News Analysis

Is there a lack of strategic skills in boardrooms? 

by Dan Byrne on Aug 9, 2022


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Some of the most influential companies in the United States are going about board-level recruitment the wrong way, their strategy is enough to threaten their medium to long-term success. 

This is the headline conclusion featured in the latest industry report from The Conference Board, a global business research non-profit headquartered in New York City and with regional offices worldwide. 

The Conference Board’s 15-page document acknowledges a significant disconnect between expertise and strategy. Essentially, boards are eager to get more expertise within their ranks (particularly in areas like tech and environmental, social and corporate governance, or ESG). Still, they fail to ensure they can adapt this experience to business strategy

This was “worrisome”, the report warned, because such a disconnect would inevitably mean that despite investment in experience, it would rarely contribute to a competitive advantage, if ever. 

“The decline in directors with business strategy experience should raise a yellow, if not red, flag for boards, management, and investors,” the report said. 

“Boards should not sacrifice business strategy experience to achieve functional expertise.”

The figures

The report’s findings come from a survey of S&P 500 and Russell 3000 companies – a cross-section of the most prominent and influential companies in American business. 

The results showed that the number of directors with strategy experience within these companies was falling. 

For the S&P 500, it fell from 69.7% to 67.5% over the three years to 2021. For the Russell 3000, 67.7% to 62.9% over the same period.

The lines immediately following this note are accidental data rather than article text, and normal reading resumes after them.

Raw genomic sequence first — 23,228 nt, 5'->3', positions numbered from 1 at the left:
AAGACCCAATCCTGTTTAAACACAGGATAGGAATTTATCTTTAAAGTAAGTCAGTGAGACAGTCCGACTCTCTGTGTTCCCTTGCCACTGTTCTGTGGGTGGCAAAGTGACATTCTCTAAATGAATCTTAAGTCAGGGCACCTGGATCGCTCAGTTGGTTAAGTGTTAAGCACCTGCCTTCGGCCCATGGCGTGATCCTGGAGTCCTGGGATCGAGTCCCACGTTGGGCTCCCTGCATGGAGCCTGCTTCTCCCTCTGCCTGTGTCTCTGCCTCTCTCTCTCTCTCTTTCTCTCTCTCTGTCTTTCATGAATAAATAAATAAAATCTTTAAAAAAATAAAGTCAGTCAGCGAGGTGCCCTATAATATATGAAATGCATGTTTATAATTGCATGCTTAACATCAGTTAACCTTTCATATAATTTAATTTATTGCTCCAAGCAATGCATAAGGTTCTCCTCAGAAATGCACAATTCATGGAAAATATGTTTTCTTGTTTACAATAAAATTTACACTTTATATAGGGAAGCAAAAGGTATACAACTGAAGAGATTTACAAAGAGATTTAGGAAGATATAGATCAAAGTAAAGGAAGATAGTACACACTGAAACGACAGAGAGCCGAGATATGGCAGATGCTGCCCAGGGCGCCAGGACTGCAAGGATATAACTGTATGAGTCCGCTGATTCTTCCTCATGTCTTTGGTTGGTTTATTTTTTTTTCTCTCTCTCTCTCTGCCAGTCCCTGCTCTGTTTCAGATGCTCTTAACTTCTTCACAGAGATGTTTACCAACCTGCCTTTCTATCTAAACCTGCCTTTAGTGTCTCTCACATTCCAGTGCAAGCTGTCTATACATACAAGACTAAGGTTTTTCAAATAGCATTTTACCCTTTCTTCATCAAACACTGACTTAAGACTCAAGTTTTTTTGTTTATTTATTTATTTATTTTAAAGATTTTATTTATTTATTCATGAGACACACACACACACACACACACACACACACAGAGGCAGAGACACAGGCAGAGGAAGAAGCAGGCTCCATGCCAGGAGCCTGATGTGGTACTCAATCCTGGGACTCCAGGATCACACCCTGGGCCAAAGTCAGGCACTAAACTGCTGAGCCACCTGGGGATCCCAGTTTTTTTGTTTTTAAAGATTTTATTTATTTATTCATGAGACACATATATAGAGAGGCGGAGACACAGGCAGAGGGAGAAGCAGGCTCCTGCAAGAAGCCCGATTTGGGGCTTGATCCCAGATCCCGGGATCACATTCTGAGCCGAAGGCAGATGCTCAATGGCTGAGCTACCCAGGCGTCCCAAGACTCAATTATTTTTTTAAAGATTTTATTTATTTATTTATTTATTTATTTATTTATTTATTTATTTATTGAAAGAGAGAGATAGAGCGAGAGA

Alongside an increase in expertise in niche areas, the report said that “boards may be attracting directors with knowledge in specific areas (e.g. cybersecurity) who do not have broad business strategy experience.”

What’s the context?

The evolving trend over the past decade has been to diversify boards away from the traditional template – dominated by older males, whose experience portfolio does not vary widely and whose viewpoints broadly align with each other. Now, corporate responsibility is changing, and companies are eager to bring on board new talent to address this. 

ESG is a shining example. It is associated with values that continue to gain importance in social and political spheres worldwide, so its prominence is not fading. Whether companies view it as a genuine goal or simply a box-ticking exercise, the result is the same: they need new expertise to ensure they adapt the way the world expects them to. 

How does this all relate to strategy?

The problem for companies is that all the leader expertise in the world is redundant if those leaders cannot strategise properly. At least that’s the way The Conference Board sees it. 

“While boards understandably want to add functional experience in technology, cybersecurity, human capital, climate, and other areas, directors will bring meaningful value only if they can make the connection between these functional areas and business strategy,” it warned. 

The report is likely aiming at a persistent culture within company boards. It’s criticising those who think ‘we had an expertise gap on our board, we brought someone new in; our work is done.’ It’s a good start, and the intentions are there, but the desired goals simply won’t come to fruition. 

Strategy remains at the top of the checklist for any business hungry for success. Taking The Conference Board’s narrative, the answer to this problem is either one of two options:

  1. Go the extra mile to ensure a newcomer with specialised experience also has a track record in strategy
  2. Ensure that all newcomers receive proper strategy training to use their skills to the maximum. 

Read the full report here


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